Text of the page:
Attempting to find any deeper parallels between the meteorite scene and the rest of the film is a foolish endeavour.
It’s obviously meant to be a play on the relationship that Blofeld has had on Bond’s life; watching from afar before finally making an entrance. That’s kinda it. It ties into the whole “everything is connected” nonsense.
Thanks @OmegaX I think it would have been so much more effective if the reveal was handled the other way around. In this sense:
- Instead of hearing the name ‘The Pale King’ in Mexico, Bond would overhear the name Blofeld.
- He could ask Moneypenny who reveals that the ‘legend of Blofeld’ is a some kind of grand myth in espionage circles. The sort of ghost stories that spies hear whilst training that dates back to the Cold War. (This would be a nice way of tying in Blofeld’s cultural and historical significance back into the new rebooted era – he would still be the omniscient epitome of evil).
- Bond goes to the meeting and sees Blofeld and hears the shadowy figure addressed as such, before Ernst reveals himself to Bond, 007 would recognise him as Franz Oberhauser.
- Cue Blofeld’s introduction as it’s revealed that he was actually Franz Oberhauser all along.
It would only amount to a few minor script changes and it would have improved the film tenfold and strengthened the marketing programme as well.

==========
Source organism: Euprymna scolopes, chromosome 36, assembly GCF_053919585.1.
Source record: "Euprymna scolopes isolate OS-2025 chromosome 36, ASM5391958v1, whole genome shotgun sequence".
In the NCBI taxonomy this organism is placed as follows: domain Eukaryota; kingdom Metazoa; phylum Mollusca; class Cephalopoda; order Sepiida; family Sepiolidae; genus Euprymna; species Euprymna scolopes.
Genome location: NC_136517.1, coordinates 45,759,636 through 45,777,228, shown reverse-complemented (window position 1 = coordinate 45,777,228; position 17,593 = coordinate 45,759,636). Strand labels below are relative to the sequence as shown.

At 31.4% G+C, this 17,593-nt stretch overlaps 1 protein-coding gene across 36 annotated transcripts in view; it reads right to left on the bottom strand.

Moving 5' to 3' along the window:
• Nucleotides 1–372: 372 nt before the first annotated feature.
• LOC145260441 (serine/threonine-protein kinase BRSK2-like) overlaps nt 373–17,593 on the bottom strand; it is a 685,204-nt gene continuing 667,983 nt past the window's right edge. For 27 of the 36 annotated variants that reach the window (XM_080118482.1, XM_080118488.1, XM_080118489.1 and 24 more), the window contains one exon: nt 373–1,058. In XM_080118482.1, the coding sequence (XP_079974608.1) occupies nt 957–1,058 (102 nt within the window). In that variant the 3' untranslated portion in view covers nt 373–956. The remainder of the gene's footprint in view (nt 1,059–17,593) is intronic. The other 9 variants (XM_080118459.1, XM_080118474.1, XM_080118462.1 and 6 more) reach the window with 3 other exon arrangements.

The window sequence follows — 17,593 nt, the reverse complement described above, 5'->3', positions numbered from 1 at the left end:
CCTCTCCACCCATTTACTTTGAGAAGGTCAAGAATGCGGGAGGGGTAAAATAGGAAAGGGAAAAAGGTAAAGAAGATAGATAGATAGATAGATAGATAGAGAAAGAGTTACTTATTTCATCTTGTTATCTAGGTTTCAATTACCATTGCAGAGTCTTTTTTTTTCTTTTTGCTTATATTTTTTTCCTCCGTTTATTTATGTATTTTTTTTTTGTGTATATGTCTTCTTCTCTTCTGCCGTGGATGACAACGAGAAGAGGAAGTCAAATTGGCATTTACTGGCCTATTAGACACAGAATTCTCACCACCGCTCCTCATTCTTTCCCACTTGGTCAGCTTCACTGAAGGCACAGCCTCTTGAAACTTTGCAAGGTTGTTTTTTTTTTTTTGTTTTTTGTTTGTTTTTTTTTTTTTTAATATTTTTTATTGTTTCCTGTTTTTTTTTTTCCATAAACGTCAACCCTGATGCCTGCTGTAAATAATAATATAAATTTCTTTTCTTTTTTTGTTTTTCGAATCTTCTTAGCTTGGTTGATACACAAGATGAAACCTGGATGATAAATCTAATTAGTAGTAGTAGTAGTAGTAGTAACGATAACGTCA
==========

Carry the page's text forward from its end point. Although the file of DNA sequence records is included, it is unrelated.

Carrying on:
This way Mendes still gets to keep his dodgy ‘half-brother’ nonsense and Blofeld also gets a proper airing.
For me one of the biggest faults of the film was the handling of Blofeld. Essentially, Mendes really fudged his execution of the character.
Has anyone tried to find deeper parallels? It's a bit of theatre. Something that's always fun to see in a Bond film.
Personally, I would have preferred a more physically intimidating Blofeld. A taller and more substantial man. However, it is what it is.
PS: I liked all the Brosnan era vilains except that loser Renard, and perhaps Elektra too. Trevalyn, Carver & Graves were each OTT brilliant in their own way, as were all of DC's villains as well. Having said that, I personally slightly prefer the first three (Le Chiffre, Greene & Silva) to Blofeld-Waltz....whether that is on account of script problems I have with SP, or Waltz himself I'm not sure. I will only know in time.
Exactly ;-). That's the 'fun of Bond' if you ask me.
From Russia With Love:
The Man With The Golden Gun:
There's nothing too deep about above introductions uttered by the leading villains. But they tremendously worked. The parabels, the sinister comparisons, it's oozing 'Bond'. And now read these transcripts:
This is quintessential Bond, James Bond. And I actually think Mendes really knows how to return to this sinister and sometimes quite psychotic villain introductions. These parabels, comparisons, etc....can really lift up the reasoning behind the villain. And IMO that worked tremendously in SF, though it also worked in SP.
I really disliked that character and the acting.
Looking over his shoulder at Sciarras funeral.
The reunion line
His facial expression before he tells James it was all him.
That ridiculous tapping on his keyboard thing somehow really annoyed me every time.
I just think he was awful in that. Totally rubbish parody-like Bond baddie.